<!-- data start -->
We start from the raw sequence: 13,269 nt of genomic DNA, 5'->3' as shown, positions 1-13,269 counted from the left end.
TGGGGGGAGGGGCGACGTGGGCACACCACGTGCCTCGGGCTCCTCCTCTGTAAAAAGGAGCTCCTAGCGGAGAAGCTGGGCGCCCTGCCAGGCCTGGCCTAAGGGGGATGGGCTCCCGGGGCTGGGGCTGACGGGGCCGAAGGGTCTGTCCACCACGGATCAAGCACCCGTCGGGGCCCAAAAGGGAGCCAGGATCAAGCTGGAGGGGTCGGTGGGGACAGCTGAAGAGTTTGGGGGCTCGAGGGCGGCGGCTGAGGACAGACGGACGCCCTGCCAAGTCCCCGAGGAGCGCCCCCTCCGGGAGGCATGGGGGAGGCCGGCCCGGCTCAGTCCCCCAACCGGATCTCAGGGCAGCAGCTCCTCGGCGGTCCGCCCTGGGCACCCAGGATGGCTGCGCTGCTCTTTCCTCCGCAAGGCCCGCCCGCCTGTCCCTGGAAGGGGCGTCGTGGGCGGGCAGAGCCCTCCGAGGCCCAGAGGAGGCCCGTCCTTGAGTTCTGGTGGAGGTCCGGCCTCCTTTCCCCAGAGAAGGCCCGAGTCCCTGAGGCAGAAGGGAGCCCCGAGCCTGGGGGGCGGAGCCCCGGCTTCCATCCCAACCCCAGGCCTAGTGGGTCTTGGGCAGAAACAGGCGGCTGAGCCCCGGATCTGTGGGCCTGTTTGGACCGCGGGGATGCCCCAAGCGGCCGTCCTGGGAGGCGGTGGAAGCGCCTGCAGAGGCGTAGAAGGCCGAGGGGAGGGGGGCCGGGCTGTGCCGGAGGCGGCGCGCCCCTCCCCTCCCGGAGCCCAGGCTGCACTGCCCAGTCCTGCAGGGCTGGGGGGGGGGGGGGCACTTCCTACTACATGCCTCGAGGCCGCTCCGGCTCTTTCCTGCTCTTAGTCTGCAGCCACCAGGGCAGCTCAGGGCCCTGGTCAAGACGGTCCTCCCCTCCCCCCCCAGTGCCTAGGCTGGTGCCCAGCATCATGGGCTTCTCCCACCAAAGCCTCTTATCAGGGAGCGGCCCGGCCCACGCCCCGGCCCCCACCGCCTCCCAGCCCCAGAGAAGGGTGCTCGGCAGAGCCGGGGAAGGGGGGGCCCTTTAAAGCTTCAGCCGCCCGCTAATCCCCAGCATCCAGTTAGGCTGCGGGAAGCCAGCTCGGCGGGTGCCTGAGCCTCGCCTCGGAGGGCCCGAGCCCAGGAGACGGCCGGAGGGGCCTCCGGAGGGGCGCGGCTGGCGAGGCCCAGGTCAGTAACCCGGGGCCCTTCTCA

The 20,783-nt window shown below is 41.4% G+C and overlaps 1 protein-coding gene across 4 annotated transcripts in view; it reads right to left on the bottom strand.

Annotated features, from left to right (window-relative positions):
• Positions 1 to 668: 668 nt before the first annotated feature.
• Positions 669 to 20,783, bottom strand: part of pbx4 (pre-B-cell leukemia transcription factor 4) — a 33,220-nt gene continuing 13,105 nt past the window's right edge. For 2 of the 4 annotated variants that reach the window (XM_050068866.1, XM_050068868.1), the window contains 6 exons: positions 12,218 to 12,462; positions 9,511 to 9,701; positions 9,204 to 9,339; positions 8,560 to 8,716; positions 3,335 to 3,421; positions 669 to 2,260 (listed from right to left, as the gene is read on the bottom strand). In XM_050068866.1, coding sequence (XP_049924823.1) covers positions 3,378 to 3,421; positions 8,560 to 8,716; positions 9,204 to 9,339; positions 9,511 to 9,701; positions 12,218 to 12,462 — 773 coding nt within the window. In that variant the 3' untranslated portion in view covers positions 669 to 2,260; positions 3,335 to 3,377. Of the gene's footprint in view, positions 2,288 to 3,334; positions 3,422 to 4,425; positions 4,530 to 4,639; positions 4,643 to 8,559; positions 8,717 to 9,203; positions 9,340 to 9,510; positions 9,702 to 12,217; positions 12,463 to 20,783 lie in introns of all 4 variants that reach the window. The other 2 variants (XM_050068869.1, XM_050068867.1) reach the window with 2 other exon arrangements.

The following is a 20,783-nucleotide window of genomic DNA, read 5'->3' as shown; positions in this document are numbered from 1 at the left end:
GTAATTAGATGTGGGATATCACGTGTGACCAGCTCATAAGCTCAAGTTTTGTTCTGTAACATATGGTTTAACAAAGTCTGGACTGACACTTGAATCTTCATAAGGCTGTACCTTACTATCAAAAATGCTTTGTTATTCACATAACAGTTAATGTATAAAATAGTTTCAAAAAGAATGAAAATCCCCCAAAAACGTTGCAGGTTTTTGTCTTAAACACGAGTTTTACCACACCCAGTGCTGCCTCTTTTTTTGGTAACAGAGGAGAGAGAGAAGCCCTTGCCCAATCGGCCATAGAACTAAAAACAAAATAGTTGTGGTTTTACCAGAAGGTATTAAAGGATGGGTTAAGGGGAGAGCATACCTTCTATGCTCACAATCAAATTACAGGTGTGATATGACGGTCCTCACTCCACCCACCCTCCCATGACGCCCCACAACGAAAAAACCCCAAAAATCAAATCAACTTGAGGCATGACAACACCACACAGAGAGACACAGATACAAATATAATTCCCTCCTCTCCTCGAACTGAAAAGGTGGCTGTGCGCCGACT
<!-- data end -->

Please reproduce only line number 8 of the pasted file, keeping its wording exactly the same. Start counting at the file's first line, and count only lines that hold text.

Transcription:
GTAATTAGATGTGGGATATCACGTGTGACCAGCTCATAAGCTCAAGTTTTGTTCTGTAACATATGGTTTAACAAAGTCTGGACTGACACTTGAATCTTCATAAGGCTGTACCTTACTATCAAAAATGCTTTGTTATTCACATAACAGTTAATGTATAAAATAGTTTCAAAAAGAATGAAAATCCCCCAAAAACGTTGCAGGTTTTTGTCTTAAACACGAGTTTTACCACACCCAGTGCTGCCTCTTTTTTTGGTAACAGAGGAGAGAGAGAAGCCCTTGCCCAATCGGCCATAGAACTAAAAACAAAATAGTTGTGGTTTTACCAGAAGGTATTAAAGGATGGGTTAAGGGGAGAGCATACCTTCTATGCTCACAATCAAATTACAGGTGTGATATGACGGTCCTCACTCCACCCACCCTCCCATGACGCCCCACAACGAAAAAACCCCAAAAATCAAATCAACTTGAGGCATGACAACACCACACAGAGAGACACAGATACAAATATAATTCCCTCCTCTCCTCGAACTGAAAAGGTGGCTGTGCGCCGACT